Client Records – Things to Note

So you are building a stable of good writing clients. Some of them are Very Good. How can you make your relationship even better using your client records?

So you are building a stable of good writing clients. Some of them are Very Good. Of course you treat everyone with professionalism, send thank you notes, and talk to them regularly. But what if I said you could do more to keep these fantastic clients coming back? You can – it’s all in keeping extra client records. And in using them.

Beyond Basic Client Records

In know you keep basic client records – name, company, contact info, invoice info, and so on. That is part of your bookkeeping or planning (or should be. If it’s not, talk to a bookkeeper and find out what you need to be doing! The taxman is much easier to deal with when you have good records!)

But what I want to discuss today is going one step further. You’re already doing the basics. While you are doing them, especially with your favorite clients – the ones you want to work with forever because they are so cool – start really listening in conversations you have. And make notes.

When there is small talk at the end of a conversation, listen. When your client says something like “I’m taking my spouse out for his birthday tomorrow,” make a note. Make notes about their life. Note important dates, like birthdays, days they adopt pets and so on.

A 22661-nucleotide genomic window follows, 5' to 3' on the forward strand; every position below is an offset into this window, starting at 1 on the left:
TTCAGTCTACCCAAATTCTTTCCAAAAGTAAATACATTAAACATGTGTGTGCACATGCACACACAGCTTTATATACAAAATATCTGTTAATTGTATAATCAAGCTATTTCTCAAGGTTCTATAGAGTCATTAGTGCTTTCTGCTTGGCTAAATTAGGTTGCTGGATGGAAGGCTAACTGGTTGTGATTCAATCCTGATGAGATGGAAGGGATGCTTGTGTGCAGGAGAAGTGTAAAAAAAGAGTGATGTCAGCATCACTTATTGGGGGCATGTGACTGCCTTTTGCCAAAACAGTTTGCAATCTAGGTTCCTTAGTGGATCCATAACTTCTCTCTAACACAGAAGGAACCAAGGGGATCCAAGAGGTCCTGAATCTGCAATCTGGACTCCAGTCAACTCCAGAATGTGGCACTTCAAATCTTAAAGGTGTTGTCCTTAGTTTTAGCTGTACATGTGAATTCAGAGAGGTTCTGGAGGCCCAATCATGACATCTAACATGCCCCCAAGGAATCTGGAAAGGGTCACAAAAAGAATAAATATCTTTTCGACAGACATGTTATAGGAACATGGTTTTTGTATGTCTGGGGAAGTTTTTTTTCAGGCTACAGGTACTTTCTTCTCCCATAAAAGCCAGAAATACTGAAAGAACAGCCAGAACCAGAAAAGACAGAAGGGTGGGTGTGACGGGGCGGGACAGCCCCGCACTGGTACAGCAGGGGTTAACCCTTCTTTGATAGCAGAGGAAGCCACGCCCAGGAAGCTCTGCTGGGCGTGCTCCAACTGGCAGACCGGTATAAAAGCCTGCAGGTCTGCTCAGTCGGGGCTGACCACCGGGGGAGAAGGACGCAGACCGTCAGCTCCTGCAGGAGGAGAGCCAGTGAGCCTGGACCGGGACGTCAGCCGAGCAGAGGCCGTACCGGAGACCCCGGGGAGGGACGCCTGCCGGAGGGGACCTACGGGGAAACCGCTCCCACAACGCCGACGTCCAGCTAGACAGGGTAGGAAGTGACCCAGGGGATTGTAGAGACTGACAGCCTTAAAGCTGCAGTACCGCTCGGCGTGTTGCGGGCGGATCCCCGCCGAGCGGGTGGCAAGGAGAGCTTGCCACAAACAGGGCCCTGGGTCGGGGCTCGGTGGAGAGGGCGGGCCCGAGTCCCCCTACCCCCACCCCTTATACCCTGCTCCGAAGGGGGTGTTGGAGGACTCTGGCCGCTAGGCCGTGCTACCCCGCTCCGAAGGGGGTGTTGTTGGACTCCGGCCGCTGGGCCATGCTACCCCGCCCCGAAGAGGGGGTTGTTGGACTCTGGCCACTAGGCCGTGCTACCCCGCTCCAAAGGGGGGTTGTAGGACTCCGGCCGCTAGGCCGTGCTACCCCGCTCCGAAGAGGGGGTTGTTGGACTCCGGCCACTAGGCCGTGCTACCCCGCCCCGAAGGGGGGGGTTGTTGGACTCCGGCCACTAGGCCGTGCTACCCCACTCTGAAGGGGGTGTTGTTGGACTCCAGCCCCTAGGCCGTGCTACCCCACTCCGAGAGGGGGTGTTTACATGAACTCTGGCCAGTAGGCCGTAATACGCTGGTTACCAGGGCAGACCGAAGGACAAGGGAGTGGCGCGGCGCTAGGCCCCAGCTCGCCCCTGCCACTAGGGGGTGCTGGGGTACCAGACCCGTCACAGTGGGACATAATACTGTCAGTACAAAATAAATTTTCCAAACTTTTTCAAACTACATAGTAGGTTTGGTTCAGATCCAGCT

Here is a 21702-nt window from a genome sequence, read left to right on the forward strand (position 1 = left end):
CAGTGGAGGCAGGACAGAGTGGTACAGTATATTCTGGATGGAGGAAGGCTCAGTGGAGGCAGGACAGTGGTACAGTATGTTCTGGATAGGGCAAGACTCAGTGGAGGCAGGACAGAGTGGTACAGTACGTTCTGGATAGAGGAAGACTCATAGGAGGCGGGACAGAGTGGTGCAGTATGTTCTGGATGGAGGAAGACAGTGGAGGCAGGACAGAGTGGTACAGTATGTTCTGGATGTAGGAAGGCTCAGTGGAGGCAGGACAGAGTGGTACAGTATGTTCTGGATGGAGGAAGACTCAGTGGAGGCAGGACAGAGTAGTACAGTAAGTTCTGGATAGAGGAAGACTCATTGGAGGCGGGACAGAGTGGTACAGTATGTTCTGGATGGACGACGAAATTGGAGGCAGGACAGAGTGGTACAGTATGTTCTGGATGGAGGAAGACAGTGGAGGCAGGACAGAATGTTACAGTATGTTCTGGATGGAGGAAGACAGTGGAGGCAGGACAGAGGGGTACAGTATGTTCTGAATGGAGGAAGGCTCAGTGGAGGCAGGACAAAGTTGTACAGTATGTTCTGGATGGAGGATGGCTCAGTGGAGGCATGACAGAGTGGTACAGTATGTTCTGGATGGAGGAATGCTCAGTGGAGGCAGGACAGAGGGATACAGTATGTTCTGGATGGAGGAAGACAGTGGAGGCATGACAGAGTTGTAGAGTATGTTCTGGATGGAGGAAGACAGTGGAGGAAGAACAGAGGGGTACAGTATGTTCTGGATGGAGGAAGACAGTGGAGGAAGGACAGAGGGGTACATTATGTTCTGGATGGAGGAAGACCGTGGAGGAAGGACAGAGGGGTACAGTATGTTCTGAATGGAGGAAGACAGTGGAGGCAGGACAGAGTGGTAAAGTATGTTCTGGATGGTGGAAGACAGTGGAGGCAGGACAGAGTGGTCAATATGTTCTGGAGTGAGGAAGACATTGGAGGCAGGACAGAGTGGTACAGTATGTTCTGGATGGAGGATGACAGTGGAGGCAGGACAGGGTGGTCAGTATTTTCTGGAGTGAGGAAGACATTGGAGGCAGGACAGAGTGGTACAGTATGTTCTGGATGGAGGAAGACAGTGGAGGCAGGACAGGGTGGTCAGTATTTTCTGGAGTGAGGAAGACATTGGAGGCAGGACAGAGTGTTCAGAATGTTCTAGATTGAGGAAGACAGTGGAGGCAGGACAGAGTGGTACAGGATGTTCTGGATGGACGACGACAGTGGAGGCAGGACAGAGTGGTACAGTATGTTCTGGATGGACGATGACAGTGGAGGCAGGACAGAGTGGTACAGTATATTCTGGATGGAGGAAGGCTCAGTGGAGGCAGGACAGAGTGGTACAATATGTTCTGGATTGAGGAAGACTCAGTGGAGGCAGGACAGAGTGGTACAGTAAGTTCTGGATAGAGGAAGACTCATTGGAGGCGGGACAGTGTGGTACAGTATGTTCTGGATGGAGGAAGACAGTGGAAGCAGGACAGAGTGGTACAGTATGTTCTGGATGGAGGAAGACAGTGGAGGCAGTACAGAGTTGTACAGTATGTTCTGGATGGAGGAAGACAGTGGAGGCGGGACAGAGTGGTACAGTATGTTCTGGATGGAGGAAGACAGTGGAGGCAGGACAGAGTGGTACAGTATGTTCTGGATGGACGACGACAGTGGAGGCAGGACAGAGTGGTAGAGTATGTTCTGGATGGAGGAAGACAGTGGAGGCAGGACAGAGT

Then use it shamelessly to build a connection. I am not telling you to get smarmy. These are people you like, remember? You’d maybe tell a coworker to wish their spouse happy birthday for you if you met them at the water-cooler. Same principle. Send your clients birthday cards – personal ones. None of these, “I had a bunch of these supposedly birthday cards that are really an ad for my business” cards that you sometimes get from your insurance agent. Spend the buck at the Dollar store for a real one, sign it personally, and spring for a stamp. If a good client loses someone close to them, like a grandparent, parent, or even a pet, spring for a condolence card, write a personal note, and mail it.

In other Words…

Be Nice. Support your clients on more than the writing level. They are good acquaintances at the least. Some of them can develop into friends. At the very least, they will know you are human and care about other humans.

Don’t be stalky. But don’t be stand offish, either. Step forward and be human.

Do you like it when people you do business with go out of their way to be human with you? If not, why not? Share in the comments!

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